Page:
More than a bit part: pub fixtures and fittings

By Stuart Stone contact

- Last updated on GMT

Knowing your fixtures and fittings is essential when you're buying or selling a pub (Pic credit: adekvat/Thinkstock.co.uk)
Knowing your fixtures and fittings is essential when you're buying or selling a pub (Pic credit: adekvat/Thinkstock.co.uk)
The ability to nail down pub fixtures and fittings is key to buying and selling a premises. Here is a basic guide to some of your business’s moving – and non-moving – parts that may or may not need pricing

Davey Co sales director Barry Alldread explains: “The term ‘fixtures and fittings’ simply means loose trade inventory items, such as furniture and kitchen equipment, etc. Fixtures are items that are attached to the property.

“A tenant’s fixture is something that can be attached to the land or property for the purpose of running the business. For example, a free-standing wooden smoking shelter would be classed as a tenant’s fixture.

“However, if this was attached to the property or land and would cause damage to the property if removed would be classed as a landlord’s fixture.”

Who owns what?

Under a tenancy, Alldread explains: “Usually with a pub company or brewery, the tenant sells all fixtures and fittings to either the landlord or the incoming tenant. If during the period of tenancy, an item has been replaced this still belongs to the landlord and will be included in the trade inventory when sold.”

Alldread adds that under a new leasehold: “If a new lease is being granted, the tenant will purchase all fixtures and fittings from the landlord or, if purchasing the business as a going concern, will purchase directly from the current tenant.

“It is important that the tenant seeks legal advice on the terms within lease regarding fixtures and fittings as this is where the legal ownership will be stated.

“It is advisable to obtain a detailed inventory of fixtures and fittings and check them thoroughly before exchanging contracts or entering into any legal agreement between landlord and tenant.

“Keep detailed recordings of all new equipment bought, which are in addition to the inventory, because these are deemed tenant’s fixtures.”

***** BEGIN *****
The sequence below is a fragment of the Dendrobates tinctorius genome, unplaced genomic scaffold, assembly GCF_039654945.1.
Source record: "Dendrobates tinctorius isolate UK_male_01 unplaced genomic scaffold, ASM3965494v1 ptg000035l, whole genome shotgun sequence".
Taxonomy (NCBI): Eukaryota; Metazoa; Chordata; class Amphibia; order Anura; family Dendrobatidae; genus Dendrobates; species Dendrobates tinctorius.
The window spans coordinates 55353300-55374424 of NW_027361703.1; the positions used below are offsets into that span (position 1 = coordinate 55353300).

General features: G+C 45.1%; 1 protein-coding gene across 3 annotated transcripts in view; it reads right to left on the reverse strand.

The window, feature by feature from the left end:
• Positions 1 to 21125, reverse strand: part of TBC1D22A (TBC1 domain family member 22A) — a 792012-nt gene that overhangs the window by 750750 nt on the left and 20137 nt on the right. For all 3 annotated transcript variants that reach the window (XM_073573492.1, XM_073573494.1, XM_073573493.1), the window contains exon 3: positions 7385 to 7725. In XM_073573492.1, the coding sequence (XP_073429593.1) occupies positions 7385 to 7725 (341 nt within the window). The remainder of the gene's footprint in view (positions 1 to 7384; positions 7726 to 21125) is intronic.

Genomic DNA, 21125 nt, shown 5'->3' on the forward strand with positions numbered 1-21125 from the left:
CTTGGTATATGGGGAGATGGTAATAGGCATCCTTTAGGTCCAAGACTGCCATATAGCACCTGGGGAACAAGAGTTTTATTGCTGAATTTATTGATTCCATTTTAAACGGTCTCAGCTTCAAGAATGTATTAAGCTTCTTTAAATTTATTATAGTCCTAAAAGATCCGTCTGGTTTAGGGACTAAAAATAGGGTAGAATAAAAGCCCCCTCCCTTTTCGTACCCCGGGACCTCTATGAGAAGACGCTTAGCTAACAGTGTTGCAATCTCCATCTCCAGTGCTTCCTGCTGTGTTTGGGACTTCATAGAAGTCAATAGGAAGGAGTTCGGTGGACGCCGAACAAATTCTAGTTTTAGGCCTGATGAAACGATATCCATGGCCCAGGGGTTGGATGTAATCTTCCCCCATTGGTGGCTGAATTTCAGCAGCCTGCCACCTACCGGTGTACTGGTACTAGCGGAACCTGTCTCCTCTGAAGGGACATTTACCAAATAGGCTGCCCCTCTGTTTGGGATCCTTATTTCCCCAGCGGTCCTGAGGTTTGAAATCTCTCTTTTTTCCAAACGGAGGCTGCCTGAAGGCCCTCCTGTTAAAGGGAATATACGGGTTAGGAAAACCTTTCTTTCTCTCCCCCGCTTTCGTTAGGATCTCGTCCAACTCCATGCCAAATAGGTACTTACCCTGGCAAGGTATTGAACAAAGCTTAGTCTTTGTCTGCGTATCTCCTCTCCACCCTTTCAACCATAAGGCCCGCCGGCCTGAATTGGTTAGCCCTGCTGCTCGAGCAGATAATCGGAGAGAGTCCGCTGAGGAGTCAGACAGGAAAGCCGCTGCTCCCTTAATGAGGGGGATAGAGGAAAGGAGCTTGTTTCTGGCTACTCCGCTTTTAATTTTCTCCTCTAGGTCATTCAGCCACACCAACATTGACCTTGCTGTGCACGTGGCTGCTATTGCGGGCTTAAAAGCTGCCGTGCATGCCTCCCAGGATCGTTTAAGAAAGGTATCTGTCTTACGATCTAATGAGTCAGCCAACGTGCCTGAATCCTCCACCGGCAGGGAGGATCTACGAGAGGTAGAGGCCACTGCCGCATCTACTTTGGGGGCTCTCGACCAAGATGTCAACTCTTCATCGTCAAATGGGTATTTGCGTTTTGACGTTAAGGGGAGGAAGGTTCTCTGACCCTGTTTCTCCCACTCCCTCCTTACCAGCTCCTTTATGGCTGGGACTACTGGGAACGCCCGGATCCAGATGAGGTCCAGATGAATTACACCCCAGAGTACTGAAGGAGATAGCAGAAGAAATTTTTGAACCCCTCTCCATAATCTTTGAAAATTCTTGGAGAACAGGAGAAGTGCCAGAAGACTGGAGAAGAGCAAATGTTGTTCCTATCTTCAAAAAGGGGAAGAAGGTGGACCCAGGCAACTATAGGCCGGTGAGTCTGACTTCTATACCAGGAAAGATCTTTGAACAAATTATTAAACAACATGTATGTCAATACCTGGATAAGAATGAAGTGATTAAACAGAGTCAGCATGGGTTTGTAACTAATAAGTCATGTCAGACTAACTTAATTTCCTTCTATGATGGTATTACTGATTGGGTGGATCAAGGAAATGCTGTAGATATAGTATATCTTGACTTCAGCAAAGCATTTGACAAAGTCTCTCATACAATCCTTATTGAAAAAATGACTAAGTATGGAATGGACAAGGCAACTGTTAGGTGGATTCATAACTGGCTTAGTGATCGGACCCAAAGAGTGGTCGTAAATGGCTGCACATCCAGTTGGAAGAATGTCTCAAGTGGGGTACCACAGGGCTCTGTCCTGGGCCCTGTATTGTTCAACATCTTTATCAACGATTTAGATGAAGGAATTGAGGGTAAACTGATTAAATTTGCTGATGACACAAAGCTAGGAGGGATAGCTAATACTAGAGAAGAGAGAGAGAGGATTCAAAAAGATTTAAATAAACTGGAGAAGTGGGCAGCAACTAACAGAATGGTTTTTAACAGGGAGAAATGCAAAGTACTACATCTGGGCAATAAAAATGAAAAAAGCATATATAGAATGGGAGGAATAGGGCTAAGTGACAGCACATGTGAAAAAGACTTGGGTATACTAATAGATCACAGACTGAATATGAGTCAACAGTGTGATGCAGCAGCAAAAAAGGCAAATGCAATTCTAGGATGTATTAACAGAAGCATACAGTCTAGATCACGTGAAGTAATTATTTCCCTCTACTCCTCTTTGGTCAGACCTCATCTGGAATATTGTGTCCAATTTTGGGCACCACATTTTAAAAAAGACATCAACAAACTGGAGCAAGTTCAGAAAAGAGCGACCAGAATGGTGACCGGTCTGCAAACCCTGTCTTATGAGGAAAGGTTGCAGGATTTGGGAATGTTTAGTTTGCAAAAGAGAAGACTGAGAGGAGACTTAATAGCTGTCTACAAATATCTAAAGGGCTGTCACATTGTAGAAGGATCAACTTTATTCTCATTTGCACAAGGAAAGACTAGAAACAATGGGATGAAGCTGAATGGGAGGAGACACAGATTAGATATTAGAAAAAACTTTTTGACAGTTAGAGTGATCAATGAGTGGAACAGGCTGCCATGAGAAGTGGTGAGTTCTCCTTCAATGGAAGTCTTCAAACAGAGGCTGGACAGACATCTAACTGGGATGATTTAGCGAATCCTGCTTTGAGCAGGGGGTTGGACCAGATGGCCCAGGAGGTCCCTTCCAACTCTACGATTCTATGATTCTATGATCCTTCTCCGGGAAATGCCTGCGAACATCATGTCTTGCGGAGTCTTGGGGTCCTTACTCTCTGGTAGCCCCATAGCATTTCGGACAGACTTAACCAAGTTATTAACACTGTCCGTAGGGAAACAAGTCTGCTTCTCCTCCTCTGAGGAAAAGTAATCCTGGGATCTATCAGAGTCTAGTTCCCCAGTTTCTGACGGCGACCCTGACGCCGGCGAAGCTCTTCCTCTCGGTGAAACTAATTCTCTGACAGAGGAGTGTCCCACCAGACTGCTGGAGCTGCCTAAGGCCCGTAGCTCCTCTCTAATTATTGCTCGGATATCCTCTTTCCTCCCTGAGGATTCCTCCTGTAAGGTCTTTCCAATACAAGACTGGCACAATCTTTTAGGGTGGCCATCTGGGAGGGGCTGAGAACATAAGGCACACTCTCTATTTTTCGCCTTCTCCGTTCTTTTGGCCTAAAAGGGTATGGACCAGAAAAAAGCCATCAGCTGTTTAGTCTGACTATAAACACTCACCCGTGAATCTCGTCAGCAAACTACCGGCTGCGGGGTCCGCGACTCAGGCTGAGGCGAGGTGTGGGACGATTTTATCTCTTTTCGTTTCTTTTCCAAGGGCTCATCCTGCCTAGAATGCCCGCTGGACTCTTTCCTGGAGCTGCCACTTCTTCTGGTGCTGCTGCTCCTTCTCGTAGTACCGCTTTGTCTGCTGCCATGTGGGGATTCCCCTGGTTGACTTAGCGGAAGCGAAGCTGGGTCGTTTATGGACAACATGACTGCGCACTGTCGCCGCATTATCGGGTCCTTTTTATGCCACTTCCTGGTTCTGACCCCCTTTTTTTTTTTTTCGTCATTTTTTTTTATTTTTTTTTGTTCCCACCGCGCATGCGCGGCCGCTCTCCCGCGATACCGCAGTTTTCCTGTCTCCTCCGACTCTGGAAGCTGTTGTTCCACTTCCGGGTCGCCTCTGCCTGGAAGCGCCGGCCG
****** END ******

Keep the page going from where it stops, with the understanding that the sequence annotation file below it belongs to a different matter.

What’s included in a premium?

Fleurets director James Davies explains: “Fundamentally, however good or bad they are, fixtures and fittings tend to just be included within the price.

“The quality of those fixtures and fittings, generally, will mirror the quality of the business. If you’ve got a failing business that isn’t making any money, more often than not, the chances are the fixtures and fittings may not be of the highest quality.

“If one is selling a freehold or leasehold pub, I’ve never known the fixtures and fittings to not be included. It’s part of that business.”

Venners general manager of inventory and valuations Wayne Chalk, has more than 30 years’ experience in fixtures and fittings. He explains: “Let’s say they’re saying the lease is worth £100,000 – they’ll have a quick look round and they’ll say, in our opinion, the [fixtures and fittings] are worth £20,000; whole figure £120,000.

“If you’re purchasing a freehold and you’re talking bigger sums of money then the inventory forms part of the package of when you’re purchasing.

“A full inventory should be prepared so that the purchaser knows exactly what they’re getting when they take the premises over.”

Create an inventory of F&F

A fixtures and fitting inventory goes far beyond a rough list of furnishings and should provide a meticulous breakdown of everything from light fittings to decoration.